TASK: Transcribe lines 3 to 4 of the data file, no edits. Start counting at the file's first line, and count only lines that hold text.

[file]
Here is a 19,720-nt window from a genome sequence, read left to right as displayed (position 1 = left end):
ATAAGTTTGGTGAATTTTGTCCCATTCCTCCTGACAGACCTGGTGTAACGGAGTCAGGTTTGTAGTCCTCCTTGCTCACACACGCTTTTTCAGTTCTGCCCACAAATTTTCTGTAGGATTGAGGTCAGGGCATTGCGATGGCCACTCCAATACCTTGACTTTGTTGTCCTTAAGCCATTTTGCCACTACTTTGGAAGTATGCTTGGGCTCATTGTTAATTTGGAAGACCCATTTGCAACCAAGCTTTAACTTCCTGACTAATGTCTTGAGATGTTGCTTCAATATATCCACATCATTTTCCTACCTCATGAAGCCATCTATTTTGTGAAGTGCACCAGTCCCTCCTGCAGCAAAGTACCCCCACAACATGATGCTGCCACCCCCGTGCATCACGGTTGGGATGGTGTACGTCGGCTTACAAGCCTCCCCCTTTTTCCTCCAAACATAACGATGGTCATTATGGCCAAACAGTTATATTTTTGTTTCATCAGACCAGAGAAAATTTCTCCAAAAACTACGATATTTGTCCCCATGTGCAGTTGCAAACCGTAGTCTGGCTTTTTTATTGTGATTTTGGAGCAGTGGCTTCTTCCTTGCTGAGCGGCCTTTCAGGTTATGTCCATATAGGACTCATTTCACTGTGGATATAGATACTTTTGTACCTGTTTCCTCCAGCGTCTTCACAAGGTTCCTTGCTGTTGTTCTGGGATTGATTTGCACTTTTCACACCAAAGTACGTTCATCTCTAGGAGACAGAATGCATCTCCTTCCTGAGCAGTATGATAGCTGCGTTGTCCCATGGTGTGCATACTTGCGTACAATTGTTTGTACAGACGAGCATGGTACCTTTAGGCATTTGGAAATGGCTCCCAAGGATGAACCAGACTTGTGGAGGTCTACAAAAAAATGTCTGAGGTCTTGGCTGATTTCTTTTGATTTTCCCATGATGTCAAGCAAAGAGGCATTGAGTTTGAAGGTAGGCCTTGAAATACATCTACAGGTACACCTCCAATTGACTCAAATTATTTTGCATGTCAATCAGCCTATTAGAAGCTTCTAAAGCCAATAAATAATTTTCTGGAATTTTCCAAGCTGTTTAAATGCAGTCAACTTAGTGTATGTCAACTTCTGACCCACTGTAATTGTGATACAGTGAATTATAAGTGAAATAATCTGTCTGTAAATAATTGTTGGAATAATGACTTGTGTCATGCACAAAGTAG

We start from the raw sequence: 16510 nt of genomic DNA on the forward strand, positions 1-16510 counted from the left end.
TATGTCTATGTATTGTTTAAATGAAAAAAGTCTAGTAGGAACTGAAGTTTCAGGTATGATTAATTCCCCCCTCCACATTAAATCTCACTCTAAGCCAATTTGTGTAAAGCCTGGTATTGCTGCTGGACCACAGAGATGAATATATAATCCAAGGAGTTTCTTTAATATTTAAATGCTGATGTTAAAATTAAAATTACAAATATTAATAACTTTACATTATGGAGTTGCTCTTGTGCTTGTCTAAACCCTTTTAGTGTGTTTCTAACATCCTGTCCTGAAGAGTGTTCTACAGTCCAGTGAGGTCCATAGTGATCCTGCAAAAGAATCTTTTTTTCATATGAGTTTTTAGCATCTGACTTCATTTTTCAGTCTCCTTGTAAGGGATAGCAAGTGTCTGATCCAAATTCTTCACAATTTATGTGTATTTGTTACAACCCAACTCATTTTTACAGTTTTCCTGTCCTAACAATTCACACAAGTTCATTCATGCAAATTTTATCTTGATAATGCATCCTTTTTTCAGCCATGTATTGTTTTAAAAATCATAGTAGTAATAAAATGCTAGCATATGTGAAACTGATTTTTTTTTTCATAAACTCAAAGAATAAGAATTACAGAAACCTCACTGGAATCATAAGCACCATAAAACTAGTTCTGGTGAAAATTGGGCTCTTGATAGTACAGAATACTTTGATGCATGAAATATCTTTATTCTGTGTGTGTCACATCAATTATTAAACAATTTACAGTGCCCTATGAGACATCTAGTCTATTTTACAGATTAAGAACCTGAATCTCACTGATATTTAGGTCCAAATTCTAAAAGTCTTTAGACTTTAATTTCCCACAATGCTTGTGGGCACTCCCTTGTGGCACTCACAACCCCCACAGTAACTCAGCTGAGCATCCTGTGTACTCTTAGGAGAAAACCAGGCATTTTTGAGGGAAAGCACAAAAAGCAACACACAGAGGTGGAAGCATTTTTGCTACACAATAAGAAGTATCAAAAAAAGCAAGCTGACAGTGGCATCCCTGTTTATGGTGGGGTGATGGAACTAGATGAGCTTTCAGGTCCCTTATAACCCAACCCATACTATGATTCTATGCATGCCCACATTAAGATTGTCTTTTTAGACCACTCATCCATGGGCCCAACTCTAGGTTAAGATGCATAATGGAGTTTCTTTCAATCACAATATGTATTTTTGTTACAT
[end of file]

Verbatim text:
We start from the raw sequence: 16510 nt of genomic DNA on the forward strand, positions 1-16510 counted from the left end.
TATGTCTATGTATTGTTTAAATGAAAAAAGTCTAGTAGGAACTGAAGTTTCAGGTATGATTAATTCCCCCCTCCACATTAAATCTCACTCTAAGCCAATTTGTGTAAAGCCTGGTATTGCTGCTGGACCACAGAGATGAATATATAATCCAAGGAGTTTCTTTAATATTTAAATGCTGATGTTAAAATTAAAATTACAAATATTAATAACTTTACATTATGGAGTTGCTCTTGTGCTTGTCTAAACCCTTTTAGTGTGTTTCTAACATCCTGTCCTGAAGAGTGTTCTACAGTCCAGTGAGGTCCATAGTGATCCTGCAAAAGAATCTTTTTTTCATATGAGTTTTTAGCATCTGACTTCATTTTTCAGTCTCCTTGTAAGGGATAGCAAGTGTCTGATCCAAATTCTTCACAATTTATGTGTATTTGTTACAACCCAACTCATTTTTACAGTTTTCCTGTCCTAACAATTCACACAAGTTCATTCATGCAAATTTTATCTTGATAATGCATCCTTTTTTCAGCCATGTATTGTTTTAAAAATCATAGTAGTAATAAAATGCTAGCATATGTGAAACTGATTTTTTTTTTCATAAACTCAAAGAATAAGAATTACAGAAACCTCACTGGAATCATAAGCACCATAAAACTAGTTCTGGTGAAAATTGGGCTCTTGATAGTACAGAATACTTTGATGCATGAAATATCTTTATTCTGTGTGTGTCACATCAATTATTAAACAATTTACAGTGCCCTATGAGACATCTAGTCTATTTTACAGATTAAGAACCTGAATCTCACTGATATTTAGGTCCAAATTCTAAAAGTCTTTAGACTTTAATTTCCCACAATGCTTGTGGGCACTCCCTTGTGGCACTCACAACCCCCACAGTAACTCAGCTGAGCATCCTGTGTACTCTTAGGAGAAAACCAGGCATTTTTGAGGGAAAGCACAAAAAGCAACACACAGAGGTGGAAGCATTTTTGCTACACAATAAGAAGTATCAAAAAAAGCAAGCTGACAGTGGCATCCCTGTTTATGGTGGGGTGATGGAACTAGATGAGCTTTCAGGTCCCTTATAACCCAACCCATACTATGATTCTATGCATGCCCACATTAAGATTGTCTTTTTAGACCACTCATCCATGGGCCCAACTCTAGGTTAAGATGCATAATGGAGTTTCTTTCAATCACAATATGTATTTTTGTTACAT